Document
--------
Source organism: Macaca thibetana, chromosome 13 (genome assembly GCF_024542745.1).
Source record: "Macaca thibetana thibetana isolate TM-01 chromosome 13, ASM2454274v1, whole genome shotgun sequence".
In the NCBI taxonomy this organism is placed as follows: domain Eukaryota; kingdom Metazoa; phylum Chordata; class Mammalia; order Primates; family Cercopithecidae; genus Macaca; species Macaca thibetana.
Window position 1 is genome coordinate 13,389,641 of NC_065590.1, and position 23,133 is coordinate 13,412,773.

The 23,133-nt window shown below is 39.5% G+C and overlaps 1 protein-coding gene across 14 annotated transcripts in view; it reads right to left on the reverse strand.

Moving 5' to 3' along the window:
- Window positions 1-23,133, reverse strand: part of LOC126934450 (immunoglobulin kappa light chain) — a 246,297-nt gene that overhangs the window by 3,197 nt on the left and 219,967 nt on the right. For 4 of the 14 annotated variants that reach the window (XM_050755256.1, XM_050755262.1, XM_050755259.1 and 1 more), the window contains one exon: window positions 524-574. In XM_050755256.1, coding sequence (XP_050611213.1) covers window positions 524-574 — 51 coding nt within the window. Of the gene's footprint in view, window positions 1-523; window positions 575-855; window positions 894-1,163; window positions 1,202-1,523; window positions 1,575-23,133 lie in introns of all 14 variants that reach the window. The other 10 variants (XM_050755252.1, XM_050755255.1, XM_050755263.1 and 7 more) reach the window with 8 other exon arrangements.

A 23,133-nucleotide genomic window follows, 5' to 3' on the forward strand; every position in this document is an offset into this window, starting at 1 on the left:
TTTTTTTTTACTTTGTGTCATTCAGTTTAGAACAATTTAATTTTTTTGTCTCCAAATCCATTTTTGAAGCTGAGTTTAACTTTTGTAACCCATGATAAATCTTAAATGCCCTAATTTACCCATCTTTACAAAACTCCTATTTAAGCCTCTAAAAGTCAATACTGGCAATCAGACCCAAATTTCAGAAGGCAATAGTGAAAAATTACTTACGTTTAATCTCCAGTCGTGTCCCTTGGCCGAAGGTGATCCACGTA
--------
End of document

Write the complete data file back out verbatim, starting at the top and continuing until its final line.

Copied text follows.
Source organism: Macaca thibetana, chromosome 13 (genome assembly GCF_024542745.1).
Source record: "Macaca thibetana thibetana isolate TM-01 chromosome 13, ASM2454274v1, whole genome shotgun sequence".
In the NCBI taxonomy this organism is placed as follows: domain Eukaryota; kingdom Metazoa; phylum Chordata; class Mammalia; order Primates; family Cercopithecidae; genus Macaca; species Macaca thibetana.
Window position 1 is genome coordinate 13,389,641 of NC_065590.1, and position 23,133 is coordinate 13,412,773.

The 23,133-nt window shown below is 39.5% G+C and overlaps 1 protein-coding gene across 14 annotated transcripts in view; it reads right to left on the reverse strand.

Moving 5' to 3' along the window:
- Window positions 1-23,133, reverse strand: part of LOC126934450 (immunoglobulin kappa light chain) — a 246,297-nt gene that overhangs the window by 3,197 nt on the left and 219,967 nt on the right. For 4 of the 14 annotated variants that reach the window (XM_050755256.1, XM_050755262.1, XM_050755259.1 and 1 more), the window contains one exon: window positions 524-574. In XM_050755256.1, coding sequence (XP_050611213.1) covers window positions 524-574 — 51 coding nt within the window. Of the gene's footprint in view, window positions 1-523; window positions 575-855; window positions 894-1,163; window positions 1,202-1,523; window positions 1,575-23,133 lie in introns of all 14 variants that reach the window. The other 10 variants (XM_050755252.1, XM_050755255.1, XM_050755263.1 and 7 more) reach the window with 8 other exon arrangements.

A 23,133-nucleotide genomic window follows, 5' to 3' on the forward strand; every position in this document is an offset into this window, starting at 1 on the left:
TTTTTTTTTACTTTGTGTCATTCAGTTTAGAACAATTTAATTTTTTTGTCTCCAAATCCATTTTTGAAGCTGAGTTTAACTTTTGTAACCCATGATAAATCTTAAATGCCCTAATTTACCCATCTTTACAAAACTCCTATTTAAGCCTCTAAAAGTCAATACTGGCAATCAGACCCAAATTTCAGAAGGCAATAGTGAAAAATTACTTACGTTTAATCTCCAGTCGTGTCCCTTGGCCGAAGGTGATCCACGTA